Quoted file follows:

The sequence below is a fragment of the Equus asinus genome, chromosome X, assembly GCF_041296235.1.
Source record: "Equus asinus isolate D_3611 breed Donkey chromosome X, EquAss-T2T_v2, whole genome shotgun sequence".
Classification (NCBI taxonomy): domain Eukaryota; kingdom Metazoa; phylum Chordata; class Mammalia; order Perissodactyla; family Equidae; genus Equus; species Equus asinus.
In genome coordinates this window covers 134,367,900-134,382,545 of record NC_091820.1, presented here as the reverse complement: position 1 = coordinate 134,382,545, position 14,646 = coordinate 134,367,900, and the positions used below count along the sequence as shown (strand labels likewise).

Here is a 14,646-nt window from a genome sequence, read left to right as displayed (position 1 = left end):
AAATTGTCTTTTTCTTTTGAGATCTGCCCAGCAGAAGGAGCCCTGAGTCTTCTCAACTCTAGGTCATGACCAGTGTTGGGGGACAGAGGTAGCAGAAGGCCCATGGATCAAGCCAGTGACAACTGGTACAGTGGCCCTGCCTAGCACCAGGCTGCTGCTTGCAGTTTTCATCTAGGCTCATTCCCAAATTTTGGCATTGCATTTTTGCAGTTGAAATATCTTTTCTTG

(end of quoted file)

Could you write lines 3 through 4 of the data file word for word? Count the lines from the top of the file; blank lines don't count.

Classification (NCBI taxonomy): domain Eukaryota; kingdom Metazoa; phylum Chordata; class Mammalia; order Perissodactyla; family Equidae; genus Equus; species Equus asinus.
In genome coordinates this window covers 134,367,900-134,382,545 of record NC_091820.1, presented here as the reverse complement: position 1 = coordinate 134,382,545, position 14,646 = coordinate 134,367,900, and the positions used below count along the sequence as shown (strand labels likewise).